|Comments||In excellent playing condition, this Vega Whyte Laydie was converted in the 1960′s from regular to long neck. The stick and pot are from a Vega Whyte Ladyie. Long-neck banjos were fairly popular during that period, after their invention by the late Pete Seeger; it dramatically increases the versatility of the instrument. Barry Hunn at the Deering Banjo Company explains the history, purpose and practicality of the long-neck banjo in this article. The Whyte-Ladyie name refers to the tone ring; this innovation is a Vega Electric tone ring with an added bracket band holding the tension hooks, and was introduced by the A. C. Fairbanks company around 1901.
The Vega company was a prominent American musical instrument company that operated from 1881 to 1970, absorbing the A.C Fairbanks company in 1904 following a devastating fire.
In 1970, the rights to the Vega name were puchased by the CF Martin Company; in 1979 the Vega name was sold again to Galaxy Trading but finally, in 1989, the Deering Banjo Company acquired the Vega name and now produces excellent quality Vega banjos.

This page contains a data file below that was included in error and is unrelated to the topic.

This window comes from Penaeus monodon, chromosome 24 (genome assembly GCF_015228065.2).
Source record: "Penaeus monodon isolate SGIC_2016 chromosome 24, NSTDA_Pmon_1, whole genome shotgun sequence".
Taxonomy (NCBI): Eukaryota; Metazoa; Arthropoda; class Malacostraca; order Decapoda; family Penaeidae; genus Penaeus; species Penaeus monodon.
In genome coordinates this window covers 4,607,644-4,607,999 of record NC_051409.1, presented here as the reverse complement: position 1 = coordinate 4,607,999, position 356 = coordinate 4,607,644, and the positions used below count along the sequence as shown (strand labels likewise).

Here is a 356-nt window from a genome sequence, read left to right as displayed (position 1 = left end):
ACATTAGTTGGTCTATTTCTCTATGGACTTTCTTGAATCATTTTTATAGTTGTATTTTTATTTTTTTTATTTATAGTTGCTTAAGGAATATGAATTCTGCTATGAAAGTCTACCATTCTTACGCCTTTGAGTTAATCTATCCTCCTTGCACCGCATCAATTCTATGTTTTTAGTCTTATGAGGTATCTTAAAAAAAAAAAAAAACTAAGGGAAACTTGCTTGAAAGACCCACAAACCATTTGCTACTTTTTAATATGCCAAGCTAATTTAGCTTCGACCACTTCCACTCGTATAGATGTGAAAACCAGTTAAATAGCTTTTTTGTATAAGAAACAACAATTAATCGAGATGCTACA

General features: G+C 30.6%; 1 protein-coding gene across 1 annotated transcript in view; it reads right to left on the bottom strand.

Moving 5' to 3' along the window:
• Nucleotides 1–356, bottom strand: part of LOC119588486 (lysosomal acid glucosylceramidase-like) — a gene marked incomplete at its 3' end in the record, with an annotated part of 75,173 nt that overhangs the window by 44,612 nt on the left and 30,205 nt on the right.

|Serial Number||96056, dates to around 1935 and built in Boston, Massachusetts, USA.|
|Pricing||$949.00 Canadian, without case. SOLD|
|Neck||Cherry / Walnut neck with unbound rosewood fingerboard. – 32 1/8″ scale.|
|Frets||Narrow frets with minor wear.|
|Body||Vega Whyte Laydie tone pot and stick.|
|Finish||Natural lacquer finish, with plenty of play wear.|
|Hardware/electronics||Grover Presto Patent tailpiece, Grover Roto-matic tuners, Waverly 5th string peg. Capo tacks at frets 10, 12 and 13.|
|Case||Case not included.|
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